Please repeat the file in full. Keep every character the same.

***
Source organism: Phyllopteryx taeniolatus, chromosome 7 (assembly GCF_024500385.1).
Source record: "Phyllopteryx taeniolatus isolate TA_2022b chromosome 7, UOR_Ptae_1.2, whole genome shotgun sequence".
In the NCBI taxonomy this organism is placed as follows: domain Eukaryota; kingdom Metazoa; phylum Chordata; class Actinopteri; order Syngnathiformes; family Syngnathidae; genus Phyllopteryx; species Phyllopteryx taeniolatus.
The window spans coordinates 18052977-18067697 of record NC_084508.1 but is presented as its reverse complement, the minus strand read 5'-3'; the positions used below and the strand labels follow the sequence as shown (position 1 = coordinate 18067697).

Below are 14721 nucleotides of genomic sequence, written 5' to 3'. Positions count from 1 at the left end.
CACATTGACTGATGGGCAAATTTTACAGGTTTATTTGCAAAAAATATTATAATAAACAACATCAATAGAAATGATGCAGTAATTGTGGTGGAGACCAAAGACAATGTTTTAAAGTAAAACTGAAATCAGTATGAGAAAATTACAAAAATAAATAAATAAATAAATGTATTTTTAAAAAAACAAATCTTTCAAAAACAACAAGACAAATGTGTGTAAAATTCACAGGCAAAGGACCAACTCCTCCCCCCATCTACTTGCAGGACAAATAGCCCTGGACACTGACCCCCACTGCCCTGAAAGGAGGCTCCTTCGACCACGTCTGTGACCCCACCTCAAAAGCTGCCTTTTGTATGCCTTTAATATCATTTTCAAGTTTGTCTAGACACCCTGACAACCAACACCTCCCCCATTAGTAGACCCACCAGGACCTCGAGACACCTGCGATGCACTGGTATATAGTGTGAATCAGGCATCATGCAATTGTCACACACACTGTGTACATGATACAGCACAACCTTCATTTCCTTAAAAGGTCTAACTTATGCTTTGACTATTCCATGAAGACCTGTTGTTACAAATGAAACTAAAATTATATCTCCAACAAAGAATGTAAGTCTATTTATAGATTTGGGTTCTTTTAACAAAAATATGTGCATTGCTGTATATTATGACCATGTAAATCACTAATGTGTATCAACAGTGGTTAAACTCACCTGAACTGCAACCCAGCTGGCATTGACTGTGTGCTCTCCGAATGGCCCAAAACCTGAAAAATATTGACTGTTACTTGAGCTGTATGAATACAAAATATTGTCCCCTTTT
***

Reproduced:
Source organism: Phyllopteryx taeniolatus, chromosome 7 (assembly GCF_024500385.1).
Source record: "Phyllopteryx taeniolatus isolate TA_2022b chromosome 7, UOR_Ptae_1.2, whole genome shotgun sequence".
In the NCBI taxonomy this organism is placed as follows: domain Eukaryota; kingdom Metazoa; phylum Chordata; class Actinopteri; order Syngnathiformes; family Syngnathidae; genus Phyllopteryx; species Phyllopteryx taeniolatus.
The window spans coordinates 18052977-18067697 of record NC_084508.1 but is presented as its reverse complement, the minus strand read 5'-3'; the positions used below and the strand labels follow the sequence as shown (position 1 = coordinate 18067697).

Below are 14721 nucleotides of genomic sequence, written 5' to 3'. Positions count from 1 at the left end.
CACATTGACTGATGGGCAAATTTTACAGGTTTATTTGCAAAAAATATTATAATAAACAACATCAATAGAAATGATGCAGTAATTGTGGTGGAGACCAAAGACAATGTTTTAAAGTAAAACTGAAATCAGTATGAGAAAATTACAAAAATAAATAAATAAATAAATGTATTTTTAAAAAAACAAATCTTTCAAAAACAACAAGACAAATGTGTGTAAAATTCACAGGCAAAGGACCAACTCCTCCCCCCATCTACTTGCAGGACAAATAGCCCTGGACACTGACCCCCACTGCCCTGAAAGGAGGCTCCTTCGACCACGTCTGTGACCCCACCTCAAAAGCTGCCTTTTGTATGCCTTTAATATCATTTTCAAGTTTGTCTAGACACCCTGACAACCAACACCTCCCCCATTAGTAGACCCACCAGGACCTCGAGACACCTGCGATGCACTGGTATATAGTGTGAATCAGGCATCATGCAATTGTCACACACACTGTGTACATGATACAGCACAACCTTCATTTCCTTAAAAGGTCTAACTTATGCTTTGACTATTCCATGAAGACCTGTTGTTACAAATGAAACTAAAATTATATCTCCAACAAAGAATGTAAGTCTATTTATAGATTTGGGTTCTTTTAACAAAAATATGTGCATTGCTGTATATTATGACCATGTAAATCACTAATGTGTATCAACAGTGGTTAAACTCACCTGAACTGCAACCCAGCTGGCATTGACTGTGTGCTCTCCGAATGGCCCAAAACCTGAAAAATATTGACTGTTACTTGAGCTGTATGAATACAAAATATTGTCCCCTTTT